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Homeless couple charged in deaths of firefighters

Published Dec. 8, 1999|Updated Sep. 30, 2005

A homeless couple who allegedly knocked over a candle during an argument were charged with involuntary manslaughter Tuesday in connection with the warehouse fire that killed six firefighters.

Thomas S. Levesque, 37, and Julie S. Barnes, 19, had been living together on the second floor of the abandoned warehouse for several months, District Attorney John J. Conte said. The blaze started Friday night when they allegedly knocked over a candle.

The fire ignited clothing and papers, Conte said. The couple tried unsuccessfully to extinguish the fire and rescue their dog and cat, he said, before they fled the warehouse. They made no attempt to report the fire, Conte said.

Two firefighters went into the building after reports that squatters had been living there. When the firefighters became lost in thick smoke and radioed "Mayday, Mayday," four other firefighters tried to find them. All six died.

Levesque and Barnes were arraigned on six counts each of involuntary manslaughter and ordered held on $1-million bail. Manslaughter carries a penalty of up to 20 years in prison.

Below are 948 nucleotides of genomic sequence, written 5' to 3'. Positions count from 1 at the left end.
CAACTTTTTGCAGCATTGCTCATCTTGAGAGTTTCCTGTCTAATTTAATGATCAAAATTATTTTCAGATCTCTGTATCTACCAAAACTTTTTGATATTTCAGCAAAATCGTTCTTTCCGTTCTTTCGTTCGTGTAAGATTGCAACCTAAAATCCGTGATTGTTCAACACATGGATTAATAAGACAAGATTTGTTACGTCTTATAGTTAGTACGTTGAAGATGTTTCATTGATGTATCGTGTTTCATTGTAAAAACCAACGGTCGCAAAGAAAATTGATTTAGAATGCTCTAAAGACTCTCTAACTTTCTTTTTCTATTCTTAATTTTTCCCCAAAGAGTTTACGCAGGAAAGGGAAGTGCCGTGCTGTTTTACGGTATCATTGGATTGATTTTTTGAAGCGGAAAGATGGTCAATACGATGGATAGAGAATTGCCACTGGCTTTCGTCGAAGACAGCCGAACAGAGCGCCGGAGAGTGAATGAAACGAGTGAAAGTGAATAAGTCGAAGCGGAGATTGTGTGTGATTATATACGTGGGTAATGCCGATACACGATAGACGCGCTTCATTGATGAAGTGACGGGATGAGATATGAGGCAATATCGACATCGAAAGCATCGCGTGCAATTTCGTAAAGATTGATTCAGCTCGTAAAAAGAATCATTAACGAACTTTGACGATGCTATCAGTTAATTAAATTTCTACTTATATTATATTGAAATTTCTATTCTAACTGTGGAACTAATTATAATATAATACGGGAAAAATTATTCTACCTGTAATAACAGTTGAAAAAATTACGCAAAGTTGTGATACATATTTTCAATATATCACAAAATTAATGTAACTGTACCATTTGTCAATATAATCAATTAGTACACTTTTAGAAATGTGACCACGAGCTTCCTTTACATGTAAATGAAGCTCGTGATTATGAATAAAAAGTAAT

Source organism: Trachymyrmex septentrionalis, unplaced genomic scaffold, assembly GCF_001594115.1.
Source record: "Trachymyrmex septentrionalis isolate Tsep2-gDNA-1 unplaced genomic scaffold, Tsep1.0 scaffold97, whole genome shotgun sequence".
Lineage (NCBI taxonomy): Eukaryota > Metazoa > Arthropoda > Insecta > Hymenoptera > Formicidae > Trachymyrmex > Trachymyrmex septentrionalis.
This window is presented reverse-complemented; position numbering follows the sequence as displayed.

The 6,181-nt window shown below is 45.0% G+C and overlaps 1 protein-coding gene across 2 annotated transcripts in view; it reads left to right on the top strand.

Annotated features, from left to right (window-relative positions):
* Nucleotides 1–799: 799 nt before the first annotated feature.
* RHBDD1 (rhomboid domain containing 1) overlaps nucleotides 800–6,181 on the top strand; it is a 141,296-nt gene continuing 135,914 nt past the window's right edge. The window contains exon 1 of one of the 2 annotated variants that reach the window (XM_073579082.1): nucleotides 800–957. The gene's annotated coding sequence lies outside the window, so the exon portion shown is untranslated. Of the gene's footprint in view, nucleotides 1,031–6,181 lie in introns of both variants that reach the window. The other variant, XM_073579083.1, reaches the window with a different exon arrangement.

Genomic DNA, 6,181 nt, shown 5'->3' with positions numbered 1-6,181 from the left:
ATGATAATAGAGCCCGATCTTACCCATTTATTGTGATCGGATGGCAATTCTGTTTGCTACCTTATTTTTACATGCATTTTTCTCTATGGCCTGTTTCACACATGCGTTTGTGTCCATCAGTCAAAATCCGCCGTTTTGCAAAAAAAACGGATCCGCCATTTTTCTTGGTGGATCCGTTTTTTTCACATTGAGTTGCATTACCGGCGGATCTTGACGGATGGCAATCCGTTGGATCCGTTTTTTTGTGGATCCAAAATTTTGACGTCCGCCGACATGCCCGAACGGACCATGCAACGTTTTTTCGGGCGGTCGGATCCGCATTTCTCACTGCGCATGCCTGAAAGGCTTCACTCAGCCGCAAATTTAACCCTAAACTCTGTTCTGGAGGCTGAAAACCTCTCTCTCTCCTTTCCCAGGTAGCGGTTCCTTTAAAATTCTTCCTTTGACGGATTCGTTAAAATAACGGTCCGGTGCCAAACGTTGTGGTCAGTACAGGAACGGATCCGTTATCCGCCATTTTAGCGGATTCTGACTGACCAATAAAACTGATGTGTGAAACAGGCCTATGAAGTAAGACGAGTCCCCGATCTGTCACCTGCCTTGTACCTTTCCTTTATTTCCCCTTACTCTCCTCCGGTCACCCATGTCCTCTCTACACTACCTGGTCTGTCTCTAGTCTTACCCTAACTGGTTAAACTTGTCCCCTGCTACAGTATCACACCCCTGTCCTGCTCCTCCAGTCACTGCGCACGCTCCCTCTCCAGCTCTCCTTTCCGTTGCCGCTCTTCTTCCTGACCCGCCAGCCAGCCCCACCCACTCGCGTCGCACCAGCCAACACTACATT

Fire Chief Dennis Budd said he had no time for anger.

"I feel grief right now and I don't have any room for that," Budd said. "One more piece of the puzzle has been eliminated."

Nicole Witherbee, policy coordinator for the Massachusetts Coalition for the Homeless, said the couple didn't intend to hurt anyone and arresting them was wrong.

"We make laws all the time, they can't panhandle, they can't loiter, we don't have enough shelter beds, so when they go into abandoned buildings it's trespassing," she said. "So where is it they're supposed to be?"

The warehouse fire was thought to be the nation's deadliest blaze for firefighters since 1994, when 14 firefighters perished in a forest fire in Colorado.

Only one of the bodies has been found, and firefighters labored for a fourth day Tuesday to find the remains of the others in the ruins of the five-story brick warehouse. Fire crews from around the state manned Worcester fire houses to free the city's firefighters for the search.

Treacherous conditions, including persistent flames, thick smoke and collapsing walls, made the search dangerous and difficult.

President Clinton planned to attend a memorial service Thursday for the men at the Worcester Centrum.

Mayor Raymond V. Mariano said children would be dismissed from school and expected to write an essay on the importance of public service.

"Heroes are not individuals who bounce basketballs or hit baseballs in front of thousands of screaming fans," Mariano said. Children "need to understand heroes are average men and women who reach out unselfishly to help those in need."

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